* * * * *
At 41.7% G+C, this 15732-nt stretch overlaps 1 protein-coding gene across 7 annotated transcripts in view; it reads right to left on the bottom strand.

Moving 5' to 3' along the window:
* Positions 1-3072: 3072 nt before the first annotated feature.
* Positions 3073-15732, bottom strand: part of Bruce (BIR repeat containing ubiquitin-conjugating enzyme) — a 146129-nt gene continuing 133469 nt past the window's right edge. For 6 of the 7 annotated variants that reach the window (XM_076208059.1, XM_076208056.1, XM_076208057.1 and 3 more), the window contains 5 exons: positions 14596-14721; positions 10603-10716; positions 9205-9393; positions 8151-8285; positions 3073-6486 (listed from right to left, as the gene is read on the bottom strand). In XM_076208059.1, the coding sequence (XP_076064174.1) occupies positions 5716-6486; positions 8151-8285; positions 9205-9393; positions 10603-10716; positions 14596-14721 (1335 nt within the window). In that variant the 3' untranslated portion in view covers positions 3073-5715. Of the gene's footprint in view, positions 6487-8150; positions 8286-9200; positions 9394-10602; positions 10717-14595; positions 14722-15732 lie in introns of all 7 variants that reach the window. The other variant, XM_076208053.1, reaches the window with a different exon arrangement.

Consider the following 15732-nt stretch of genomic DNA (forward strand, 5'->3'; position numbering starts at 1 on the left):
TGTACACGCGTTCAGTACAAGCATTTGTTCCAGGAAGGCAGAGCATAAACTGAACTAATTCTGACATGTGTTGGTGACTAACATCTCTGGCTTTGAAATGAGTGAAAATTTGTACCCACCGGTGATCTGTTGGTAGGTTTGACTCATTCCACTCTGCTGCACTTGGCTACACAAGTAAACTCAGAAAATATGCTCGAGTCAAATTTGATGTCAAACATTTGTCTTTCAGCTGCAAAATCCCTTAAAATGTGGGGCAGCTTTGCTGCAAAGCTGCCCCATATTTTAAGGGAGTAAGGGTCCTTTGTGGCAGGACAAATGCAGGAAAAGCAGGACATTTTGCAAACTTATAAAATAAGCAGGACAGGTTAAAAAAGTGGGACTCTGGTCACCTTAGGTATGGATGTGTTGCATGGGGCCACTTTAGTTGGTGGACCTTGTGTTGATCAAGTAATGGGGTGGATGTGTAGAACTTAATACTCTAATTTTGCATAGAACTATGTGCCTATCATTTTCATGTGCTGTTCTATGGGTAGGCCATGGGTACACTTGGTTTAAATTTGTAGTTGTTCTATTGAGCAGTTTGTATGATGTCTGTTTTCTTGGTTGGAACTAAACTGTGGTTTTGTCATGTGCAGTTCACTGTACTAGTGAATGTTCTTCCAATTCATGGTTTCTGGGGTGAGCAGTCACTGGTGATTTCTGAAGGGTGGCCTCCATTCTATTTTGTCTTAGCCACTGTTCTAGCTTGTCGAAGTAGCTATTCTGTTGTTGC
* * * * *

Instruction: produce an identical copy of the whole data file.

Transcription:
At 41.7% G+C, this 15732-nt stretch overlaps 1 protein-coding gene across 7 annotated transcripts in view; it reads right to left on the bottom strand.

Moving 5' to 3' along the window:
* Positions 1-3072: 3072 nt before the first annotated feature.
* Positions 3073-15732, bottom strand: part of Bruce (BIR repeat containing ubiquitin-conjugating enzyme) — a 146129-nt gene continuing 133469 nt past the window's right edge. For 6 of the 7 annotated variants that reach the window (XM_076208059.1, XM_076208056.1, XM_076208057.1 and 3 more), the window contains 5 exons: positions 14596-14721; positions 10603-10716; positions 9205-9393; positions 8151-8285; positions 3073-6486 (listed from right to left, as the gene is read on the bottom strand). In XM_076208059.1, the coding sequence (XP_076064174.1) occupies positions 5716-6486; positions 8151-8285; positions 9205-9393; positions 10603-10716; positions 14596-14721 (1335 nt within the window). In that variant the 3' untranslated portion in view covers positions 3073-5715. Of the gene's footprint in view, positions 6487-8150; positions 8286-9200; positions 9394-10602; positions 10717-14595; positions 14722-15732 lie in introns of all 7 variants that reach the window. The other variant, XM_076208053.1, reaches the window with a different exon arrangement.

Consider the following 15732-nt stretch of genomic DNA (forward strand, 5'->3'; position numbering starts at 1 on the left):
TGTACACGCGTTCAGTACAAGCATTTGTTCCAGGAAGGCAGAGCATAAACTGAACTAATTCTGACATGTGTTGGTGACTAACATCTCTGGCTTTGAAATGAGTGAAAATTTGTACCCACCGGTGATCTGTTGGTAGGTTTGACTCATTCCACTCTGCTGCACTTGGCTACACAAGTAAACTCAGAAAATATGCTCGAGTCAAATTTGATGTCAAACATTTGTCTTTCAGCTGCAAAATCCCTTAAAATGTGGGGCAGCTTTGCTGCAAAGCTGCCCCATATTTTAAGGGAGTAAGGGTCCTTTGTGGCAGGACAAATGCAGGAAAAGCAGGACATTTTGCAAACTTATAAAATAAGCAGGACAGGTTAAAAAAGTGGGACTCTGGTCACCTTAGGTATGGATGTGTTGCATGGGGCCACTTTAGTTGGTGGACCTTGTGTTGATCAAGTAATGGGGTGGATGTGTAGAACTTAATACTCTAATTTTGCATAGAACTATGTGCCTATCATTTTCATGTGCTGTTCTATGGGTAGGCCATGGGTACACTTGGTTTAAATTTGTAGTTGTTCTATTGAGCAGTTTGTATGATGTCTGTTTTCTTGGTTGGAACTAAACTGTGGTTTTGTCATGTGCAGTTCACTGTACTAGTGAATGTTCTTCCAATTCATGGTTTCTGGGGTGAGCAGTCACTGGTGATTTCTGAAGGGTGGCCTCCATTCTATTTTGTCTTAGCCACTGTTCTAGCTTGTCGAAGTAGCTATTCTGTTGTTGC